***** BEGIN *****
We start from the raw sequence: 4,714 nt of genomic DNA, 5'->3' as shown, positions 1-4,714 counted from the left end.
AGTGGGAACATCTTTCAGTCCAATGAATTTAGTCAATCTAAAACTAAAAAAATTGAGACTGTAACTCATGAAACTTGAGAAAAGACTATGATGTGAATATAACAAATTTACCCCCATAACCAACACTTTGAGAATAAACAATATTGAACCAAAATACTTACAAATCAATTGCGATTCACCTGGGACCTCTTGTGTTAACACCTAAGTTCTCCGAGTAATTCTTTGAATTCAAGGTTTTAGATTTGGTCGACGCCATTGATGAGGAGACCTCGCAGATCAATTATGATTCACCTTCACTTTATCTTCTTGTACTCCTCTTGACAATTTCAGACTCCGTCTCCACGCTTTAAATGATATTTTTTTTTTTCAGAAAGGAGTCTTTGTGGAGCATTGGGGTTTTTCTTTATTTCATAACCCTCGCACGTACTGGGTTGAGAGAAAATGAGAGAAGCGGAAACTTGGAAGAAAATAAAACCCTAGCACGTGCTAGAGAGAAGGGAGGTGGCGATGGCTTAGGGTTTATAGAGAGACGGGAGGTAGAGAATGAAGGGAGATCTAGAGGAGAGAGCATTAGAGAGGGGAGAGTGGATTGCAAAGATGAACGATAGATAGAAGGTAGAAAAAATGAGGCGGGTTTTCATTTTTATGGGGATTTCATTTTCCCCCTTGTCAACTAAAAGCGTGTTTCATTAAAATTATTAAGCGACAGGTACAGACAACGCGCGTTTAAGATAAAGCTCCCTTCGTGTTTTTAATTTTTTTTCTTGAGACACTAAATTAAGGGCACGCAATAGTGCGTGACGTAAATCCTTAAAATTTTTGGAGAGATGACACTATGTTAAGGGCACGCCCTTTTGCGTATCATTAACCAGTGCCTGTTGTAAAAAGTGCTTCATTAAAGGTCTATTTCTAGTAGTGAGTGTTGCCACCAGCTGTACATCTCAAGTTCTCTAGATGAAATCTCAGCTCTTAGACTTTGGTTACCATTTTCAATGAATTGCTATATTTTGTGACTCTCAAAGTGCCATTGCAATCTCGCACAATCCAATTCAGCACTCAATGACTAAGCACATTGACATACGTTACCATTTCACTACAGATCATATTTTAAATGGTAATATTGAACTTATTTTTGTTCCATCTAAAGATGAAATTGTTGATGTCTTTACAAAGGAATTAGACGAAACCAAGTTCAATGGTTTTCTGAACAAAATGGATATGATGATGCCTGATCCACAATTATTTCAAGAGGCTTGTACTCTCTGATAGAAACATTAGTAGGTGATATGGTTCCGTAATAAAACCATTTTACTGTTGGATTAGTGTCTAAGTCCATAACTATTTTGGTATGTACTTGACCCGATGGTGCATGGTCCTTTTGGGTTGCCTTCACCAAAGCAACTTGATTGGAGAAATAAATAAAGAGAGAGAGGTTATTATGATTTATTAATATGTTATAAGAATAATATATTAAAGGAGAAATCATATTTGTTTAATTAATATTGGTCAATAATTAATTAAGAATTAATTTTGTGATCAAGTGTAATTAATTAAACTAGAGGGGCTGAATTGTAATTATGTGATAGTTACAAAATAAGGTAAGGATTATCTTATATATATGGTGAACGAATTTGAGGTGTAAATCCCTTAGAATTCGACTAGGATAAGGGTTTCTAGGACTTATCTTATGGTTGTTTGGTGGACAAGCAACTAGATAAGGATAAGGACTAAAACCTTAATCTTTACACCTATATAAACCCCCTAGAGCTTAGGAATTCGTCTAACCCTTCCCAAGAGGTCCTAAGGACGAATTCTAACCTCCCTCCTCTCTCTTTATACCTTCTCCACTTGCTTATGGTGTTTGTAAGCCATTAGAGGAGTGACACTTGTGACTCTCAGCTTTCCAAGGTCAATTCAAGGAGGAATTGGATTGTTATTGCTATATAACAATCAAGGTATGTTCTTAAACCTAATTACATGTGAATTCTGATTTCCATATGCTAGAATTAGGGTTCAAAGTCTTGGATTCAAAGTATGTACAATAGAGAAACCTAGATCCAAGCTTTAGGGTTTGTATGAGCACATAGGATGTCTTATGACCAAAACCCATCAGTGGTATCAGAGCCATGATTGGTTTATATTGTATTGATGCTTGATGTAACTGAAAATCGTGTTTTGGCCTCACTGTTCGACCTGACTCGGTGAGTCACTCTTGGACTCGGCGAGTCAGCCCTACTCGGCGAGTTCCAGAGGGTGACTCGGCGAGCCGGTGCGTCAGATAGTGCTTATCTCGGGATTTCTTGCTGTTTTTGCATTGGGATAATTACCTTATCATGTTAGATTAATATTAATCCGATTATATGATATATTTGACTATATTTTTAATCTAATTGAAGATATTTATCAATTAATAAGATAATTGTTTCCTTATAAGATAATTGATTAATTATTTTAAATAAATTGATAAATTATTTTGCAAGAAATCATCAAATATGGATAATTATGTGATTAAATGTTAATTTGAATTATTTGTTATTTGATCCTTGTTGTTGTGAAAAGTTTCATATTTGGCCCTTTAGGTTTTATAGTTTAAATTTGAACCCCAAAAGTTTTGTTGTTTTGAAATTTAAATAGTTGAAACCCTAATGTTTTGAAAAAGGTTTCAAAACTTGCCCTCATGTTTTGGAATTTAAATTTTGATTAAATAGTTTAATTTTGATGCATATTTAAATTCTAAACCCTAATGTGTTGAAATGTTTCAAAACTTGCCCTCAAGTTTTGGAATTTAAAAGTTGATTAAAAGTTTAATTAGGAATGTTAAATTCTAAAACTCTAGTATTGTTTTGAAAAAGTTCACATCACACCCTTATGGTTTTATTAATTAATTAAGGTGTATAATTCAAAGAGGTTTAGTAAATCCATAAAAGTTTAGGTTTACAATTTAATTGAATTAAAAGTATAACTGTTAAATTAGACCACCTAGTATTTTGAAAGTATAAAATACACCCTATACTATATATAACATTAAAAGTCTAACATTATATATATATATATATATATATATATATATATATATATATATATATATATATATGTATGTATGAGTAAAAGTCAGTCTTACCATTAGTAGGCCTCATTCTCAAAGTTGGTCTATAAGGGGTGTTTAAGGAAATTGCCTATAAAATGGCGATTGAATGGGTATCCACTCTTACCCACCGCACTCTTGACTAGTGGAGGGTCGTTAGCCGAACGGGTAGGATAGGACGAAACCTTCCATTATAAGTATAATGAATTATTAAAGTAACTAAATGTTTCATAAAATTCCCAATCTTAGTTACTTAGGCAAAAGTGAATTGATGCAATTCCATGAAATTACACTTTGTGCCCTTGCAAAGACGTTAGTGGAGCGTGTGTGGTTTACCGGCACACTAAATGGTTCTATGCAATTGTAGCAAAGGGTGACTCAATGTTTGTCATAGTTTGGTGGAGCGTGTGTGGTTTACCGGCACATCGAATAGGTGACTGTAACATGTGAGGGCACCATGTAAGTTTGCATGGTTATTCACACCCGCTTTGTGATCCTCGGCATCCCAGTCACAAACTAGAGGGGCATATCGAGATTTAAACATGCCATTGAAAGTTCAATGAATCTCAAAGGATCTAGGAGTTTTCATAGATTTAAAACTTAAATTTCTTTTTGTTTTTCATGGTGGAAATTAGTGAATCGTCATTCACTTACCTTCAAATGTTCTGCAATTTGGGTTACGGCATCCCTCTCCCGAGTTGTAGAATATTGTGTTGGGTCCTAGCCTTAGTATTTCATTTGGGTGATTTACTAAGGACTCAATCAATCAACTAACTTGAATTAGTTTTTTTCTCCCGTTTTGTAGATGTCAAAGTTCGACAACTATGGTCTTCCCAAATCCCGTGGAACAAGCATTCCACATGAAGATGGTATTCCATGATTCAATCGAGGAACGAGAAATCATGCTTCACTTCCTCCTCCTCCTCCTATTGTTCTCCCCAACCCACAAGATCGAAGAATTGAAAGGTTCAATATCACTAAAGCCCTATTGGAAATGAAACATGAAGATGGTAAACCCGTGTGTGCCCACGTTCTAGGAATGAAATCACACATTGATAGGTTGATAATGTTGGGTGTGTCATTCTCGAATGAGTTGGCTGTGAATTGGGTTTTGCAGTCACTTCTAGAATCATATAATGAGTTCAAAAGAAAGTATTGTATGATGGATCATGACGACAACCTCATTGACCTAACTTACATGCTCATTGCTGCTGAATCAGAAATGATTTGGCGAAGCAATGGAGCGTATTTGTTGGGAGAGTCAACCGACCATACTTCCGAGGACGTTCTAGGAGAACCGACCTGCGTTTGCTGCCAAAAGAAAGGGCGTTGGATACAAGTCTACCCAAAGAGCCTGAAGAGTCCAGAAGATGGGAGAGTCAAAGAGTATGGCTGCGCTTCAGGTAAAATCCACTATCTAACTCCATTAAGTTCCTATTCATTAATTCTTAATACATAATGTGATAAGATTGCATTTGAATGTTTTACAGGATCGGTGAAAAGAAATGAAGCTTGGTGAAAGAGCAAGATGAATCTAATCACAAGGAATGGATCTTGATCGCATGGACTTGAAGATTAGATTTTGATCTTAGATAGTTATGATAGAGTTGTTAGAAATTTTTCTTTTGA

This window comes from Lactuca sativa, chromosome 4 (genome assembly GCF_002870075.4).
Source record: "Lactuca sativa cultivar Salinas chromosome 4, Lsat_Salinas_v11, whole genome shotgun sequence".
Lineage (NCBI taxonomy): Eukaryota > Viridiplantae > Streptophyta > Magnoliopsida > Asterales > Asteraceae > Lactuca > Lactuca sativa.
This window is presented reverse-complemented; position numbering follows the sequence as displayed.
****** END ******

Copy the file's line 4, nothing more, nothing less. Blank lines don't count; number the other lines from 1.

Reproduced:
Source record: "Lactuca sativa cultivar Salinas chromosome 4, Lsat_Salinas_v11, whole genome shotgun sequence".